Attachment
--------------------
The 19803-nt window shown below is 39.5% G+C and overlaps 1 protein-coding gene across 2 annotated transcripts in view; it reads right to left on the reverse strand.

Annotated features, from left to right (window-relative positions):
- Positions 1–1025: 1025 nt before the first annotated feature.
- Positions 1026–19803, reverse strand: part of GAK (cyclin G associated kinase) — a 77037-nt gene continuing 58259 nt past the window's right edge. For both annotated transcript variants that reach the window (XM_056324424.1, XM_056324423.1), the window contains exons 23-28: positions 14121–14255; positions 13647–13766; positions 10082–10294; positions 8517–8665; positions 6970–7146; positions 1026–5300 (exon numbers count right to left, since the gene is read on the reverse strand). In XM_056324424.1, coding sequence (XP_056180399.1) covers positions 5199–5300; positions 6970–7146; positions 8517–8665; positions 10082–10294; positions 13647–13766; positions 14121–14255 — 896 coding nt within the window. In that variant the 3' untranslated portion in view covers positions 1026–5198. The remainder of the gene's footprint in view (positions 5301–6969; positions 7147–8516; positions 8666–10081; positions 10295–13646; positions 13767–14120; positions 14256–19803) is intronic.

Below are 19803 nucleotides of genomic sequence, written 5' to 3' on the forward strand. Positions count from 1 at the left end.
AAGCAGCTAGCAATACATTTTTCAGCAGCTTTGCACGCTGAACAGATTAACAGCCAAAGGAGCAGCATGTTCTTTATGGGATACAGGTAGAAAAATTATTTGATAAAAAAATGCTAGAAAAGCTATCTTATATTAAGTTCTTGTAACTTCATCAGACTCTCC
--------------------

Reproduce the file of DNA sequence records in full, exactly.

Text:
The 19803-nt window shown below is 39.5% G+C and overlaps 1 protein-coding gene across 2 annotated transcripts in view; it reads right to left on the reverse strand.

Annotated features, from left to right (window-relative positions):
- Positions 1–1025: 1025 nt before the first annotated feature.
- Positions 1026–19803, reverse strand: part of GAK (cyclin G associated kinase) — a 77037-nt gene continuing 58259 nt past the window's right edge. For both annotated transcript variants that reach the window (XM_056324424.1, XM_056324423.1), the window contains exons 23-28: positions 14121–14255; positions 13647–13766; positions 10082–10294; positions 8517–8665; positions 6970–7146; positions 1026–5300 (exon numbers count right to left, since the gene is read on the reverse strand). In XM_056324424.1, coding sequence (XP_056180399.1) covers positions 5199–5300; positions 6970–7146; positions 8517–8665; positions 10082–10294; positions 13647–13766; positions 14121–14255 — 896 coding nt within the window. In that variant the 3' untranslated portion in view covers positions 1026–5198. The remainder of the gene's footprint in view (positions 5301–6969; positions 7147–8516; positions 8666–10081; positions 10295–13646; positions 13767–14120; positions 14256–19803) is intronic.

Below are 19803 nucleotides of genomic sequence, written 5' to 3' on the forward strand. Positions count from 1 at the left end.
AAGCAGCTAGCAATACATTTTTCAGCAGCTTTGCACGCTGAACAGATTAACAGCCAAAGGAGCAGCATGTTCTTTATGGGATACAGGTAGAAAAATTATTTGATAAAAAAATGCTAGAAAAGCTATCTTATATTAAGTTCTTGTAACTTCATCAGACTCTCC